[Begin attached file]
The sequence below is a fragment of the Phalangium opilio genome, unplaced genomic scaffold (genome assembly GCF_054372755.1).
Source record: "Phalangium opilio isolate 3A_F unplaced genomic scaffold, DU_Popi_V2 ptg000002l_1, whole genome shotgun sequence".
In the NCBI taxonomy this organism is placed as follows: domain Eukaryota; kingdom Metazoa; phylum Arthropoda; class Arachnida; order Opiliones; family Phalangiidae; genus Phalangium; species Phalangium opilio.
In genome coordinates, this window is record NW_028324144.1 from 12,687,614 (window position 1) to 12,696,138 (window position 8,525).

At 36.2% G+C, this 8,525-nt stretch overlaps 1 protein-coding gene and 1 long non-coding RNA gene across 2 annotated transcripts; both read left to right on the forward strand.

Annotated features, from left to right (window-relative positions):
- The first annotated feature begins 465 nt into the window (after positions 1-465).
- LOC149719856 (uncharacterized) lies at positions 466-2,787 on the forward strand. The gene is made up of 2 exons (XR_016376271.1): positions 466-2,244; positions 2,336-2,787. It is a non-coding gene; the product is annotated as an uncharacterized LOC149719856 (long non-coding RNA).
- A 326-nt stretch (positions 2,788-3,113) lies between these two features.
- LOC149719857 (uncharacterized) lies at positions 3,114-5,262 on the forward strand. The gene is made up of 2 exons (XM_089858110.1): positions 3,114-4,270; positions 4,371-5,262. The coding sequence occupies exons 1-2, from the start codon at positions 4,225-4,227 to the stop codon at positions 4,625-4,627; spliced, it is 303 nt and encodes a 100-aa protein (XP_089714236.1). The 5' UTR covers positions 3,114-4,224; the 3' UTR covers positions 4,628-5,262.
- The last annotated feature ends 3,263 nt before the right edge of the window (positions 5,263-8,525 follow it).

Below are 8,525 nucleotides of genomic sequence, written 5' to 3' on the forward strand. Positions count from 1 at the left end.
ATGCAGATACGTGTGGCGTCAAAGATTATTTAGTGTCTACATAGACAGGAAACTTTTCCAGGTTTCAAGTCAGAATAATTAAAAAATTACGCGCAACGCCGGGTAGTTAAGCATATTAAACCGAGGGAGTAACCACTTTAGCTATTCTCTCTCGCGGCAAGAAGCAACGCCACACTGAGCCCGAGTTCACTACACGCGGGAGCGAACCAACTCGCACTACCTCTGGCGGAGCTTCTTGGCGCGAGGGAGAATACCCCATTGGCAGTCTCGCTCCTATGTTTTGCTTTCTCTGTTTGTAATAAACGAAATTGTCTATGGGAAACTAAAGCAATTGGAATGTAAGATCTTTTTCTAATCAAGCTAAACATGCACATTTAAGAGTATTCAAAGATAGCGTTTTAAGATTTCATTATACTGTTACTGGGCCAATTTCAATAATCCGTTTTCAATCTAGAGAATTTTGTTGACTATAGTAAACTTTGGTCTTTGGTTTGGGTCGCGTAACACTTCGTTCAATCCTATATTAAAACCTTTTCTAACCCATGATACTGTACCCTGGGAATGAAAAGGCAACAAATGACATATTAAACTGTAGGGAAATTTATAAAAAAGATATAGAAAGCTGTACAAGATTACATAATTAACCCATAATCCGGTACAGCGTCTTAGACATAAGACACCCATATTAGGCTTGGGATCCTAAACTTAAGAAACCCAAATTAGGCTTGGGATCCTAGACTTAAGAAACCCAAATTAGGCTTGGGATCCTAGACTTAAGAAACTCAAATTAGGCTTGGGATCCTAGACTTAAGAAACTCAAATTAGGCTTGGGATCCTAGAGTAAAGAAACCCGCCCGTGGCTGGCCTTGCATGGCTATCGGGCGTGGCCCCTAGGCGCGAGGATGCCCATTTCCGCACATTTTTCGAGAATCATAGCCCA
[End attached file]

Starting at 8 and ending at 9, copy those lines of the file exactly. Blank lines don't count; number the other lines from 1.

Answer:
- LOC149719856 (uncharacterized) lies at positions 466-2,787 on the forward strand. The gene is made up of 2 exons (XR_016376271.1): positions 466-2,244; positions 2,336-2,787. It is a non-coding gene; the product is annotated as an uncharacterized LOC149719856 (long non-coding RNA).
- A 326-nt stretch (positions 2,788-3,113) lies between these two features.